Resource title

Optimal rent extraction in pre-industrial England and France : default risk and monitoring costs

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Resource description

Beginning in the mid-seventeenth century, England changed its system of raising revenues from tax farming, combined with the granting of monopolies, to direct collection within the government administration. Rents were then transferred from tax farmers and monopolists to the central government such that English public finances improved dramatically compared to both the old system and to its major competitor, France. We offer a theory explaining this development. In our view, a cost of tax farming is the ex-ante inefficiency due to the auction mechanism while a cost of direct collection is the ex-post monitoring cost the government incurs to prevent theft. When the monitoring cost is high the government therefore allows tax farmers to extract large rents to enhance their up-front payments. In addition, because revenues materialize late under direct collection, and since the government faces limited borrowing, a high default risk makes a system of up-front collection attractive. The results of the model are consistent with historical facts from England and France.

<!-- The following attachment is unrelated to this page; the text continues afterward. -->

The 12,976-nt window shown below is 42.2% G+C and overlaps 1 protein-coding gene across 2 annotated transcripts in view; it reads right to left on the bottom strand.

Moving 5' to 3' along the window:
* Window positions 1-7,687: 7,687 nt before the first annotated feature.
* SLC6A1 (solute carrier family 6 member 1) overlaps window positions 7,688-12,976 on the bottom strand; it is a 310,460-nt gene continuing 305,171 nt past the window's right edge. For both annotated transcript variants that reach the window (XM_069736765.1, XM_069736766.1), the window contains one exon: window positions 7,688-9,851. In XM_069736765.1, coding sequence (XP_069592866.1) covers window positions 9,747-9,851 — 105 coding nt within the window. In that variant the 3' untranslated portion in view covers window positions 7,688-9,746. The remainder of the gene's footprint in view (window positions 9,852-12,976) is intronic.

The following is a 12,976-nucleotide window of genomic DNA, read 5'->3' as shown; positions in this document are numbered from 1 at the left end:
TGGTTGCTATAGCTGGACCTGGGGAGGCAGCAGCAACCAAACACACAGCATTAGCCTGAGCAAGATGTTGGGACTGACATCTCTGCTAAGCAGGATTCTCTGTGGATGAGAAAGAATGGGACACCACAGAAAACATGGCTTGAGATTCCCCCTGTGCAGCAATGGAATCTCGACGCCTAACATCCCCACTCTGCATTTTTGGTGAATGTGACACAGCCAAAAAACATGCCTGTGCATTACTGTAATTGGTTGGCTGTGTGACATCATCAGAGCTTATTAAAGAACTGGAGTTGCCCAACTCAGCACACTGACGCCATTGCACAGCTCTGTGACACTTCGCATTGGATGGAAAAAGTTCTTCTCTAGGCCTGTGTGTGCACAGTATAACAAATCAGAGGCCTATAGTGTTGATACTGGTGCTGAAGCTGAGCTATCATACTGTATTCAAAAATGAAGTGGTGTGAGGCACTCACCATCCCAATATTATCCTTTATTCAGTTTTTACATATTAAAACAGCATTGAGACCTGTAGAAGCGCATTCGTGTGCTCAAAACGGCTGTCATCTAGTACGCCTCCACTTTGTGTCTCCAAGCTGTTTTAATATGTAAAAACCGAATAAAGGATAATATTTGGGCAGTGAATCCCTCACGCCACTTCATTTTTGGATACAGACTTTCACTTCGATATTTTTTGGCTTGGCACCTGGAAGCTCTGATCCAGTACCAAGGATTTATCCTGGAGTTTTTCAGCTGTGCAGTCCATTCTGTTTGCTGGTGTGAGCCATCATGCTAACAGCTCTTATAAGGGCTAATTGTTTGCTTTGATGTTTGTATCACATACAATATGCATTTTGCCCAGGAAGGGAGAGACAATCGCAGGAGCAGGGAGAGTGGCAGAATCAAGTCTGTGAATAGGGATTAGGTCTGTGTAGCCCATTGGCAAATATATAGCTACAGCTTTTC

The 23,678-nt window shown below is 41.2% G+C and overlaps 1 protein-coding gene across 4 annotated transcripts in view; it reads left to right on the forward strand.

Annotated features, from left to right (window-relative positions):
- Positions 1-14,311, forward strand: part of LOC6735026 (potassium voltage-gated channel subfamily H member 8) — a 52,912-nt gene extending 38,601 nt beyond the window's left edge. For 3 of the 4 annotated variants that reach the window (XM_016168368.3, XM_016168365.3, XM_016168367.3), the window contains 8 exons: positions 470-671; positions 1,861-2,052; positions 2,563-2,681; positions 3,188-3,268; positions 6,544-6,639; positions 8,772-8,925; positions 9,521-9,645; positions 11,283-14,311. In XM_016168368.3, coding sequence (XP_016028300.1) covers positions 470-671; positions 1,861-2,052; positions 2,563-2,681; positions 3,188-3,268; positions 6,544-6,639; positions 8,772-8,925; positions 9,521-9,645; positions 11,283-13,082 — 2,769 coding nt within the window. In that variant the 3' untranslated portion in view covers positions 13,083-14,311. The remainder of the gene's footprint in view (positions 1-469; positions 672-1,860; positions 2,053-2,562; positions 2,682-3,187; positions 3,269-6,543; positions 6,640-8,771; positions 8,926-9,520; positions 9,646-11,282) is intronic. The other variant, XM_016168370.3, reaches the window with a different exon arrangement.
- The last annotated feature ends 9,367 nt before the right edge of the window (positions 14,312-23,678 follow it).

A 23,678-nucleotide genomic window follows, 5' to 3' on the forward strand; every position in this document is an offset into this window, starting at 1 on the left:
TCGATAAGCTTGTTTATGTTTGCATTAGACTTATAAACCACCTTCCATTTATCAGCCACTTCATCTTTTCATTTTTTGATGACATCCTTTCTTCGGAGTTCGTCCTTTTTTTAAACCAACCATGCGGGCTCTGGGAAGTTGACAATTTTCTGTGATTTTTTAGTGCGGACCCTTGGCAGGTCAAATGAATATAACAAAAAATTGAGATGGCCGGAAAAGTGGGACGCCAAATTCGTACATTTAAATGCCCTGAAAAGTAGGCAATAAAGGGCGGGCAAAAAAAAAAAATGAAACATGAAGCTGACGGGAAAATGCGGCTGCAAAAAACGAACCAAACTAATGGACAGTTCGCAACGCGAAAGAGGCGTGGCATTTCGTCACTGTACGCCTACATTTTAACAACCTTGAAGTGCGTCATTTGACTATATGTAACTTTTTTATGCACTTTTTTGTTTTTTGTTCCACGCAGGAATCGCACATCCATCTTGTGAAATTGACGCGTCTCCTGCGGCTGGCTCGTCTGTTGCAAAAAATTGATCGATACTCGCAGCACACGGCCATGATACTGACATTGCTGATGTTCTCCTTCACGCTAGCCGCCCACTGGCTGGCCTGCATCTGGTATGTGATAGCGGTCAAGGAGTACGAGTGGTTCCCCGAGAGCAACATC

Resource author

Mikael Priks

Resource publisher

Resource publish date

Resource language

eng

Resource content type

text/html

Resource resource URL

http://hdl.handle.net/10419/18828

Resource license

Adapt according to the presented license agreement and reference the original author.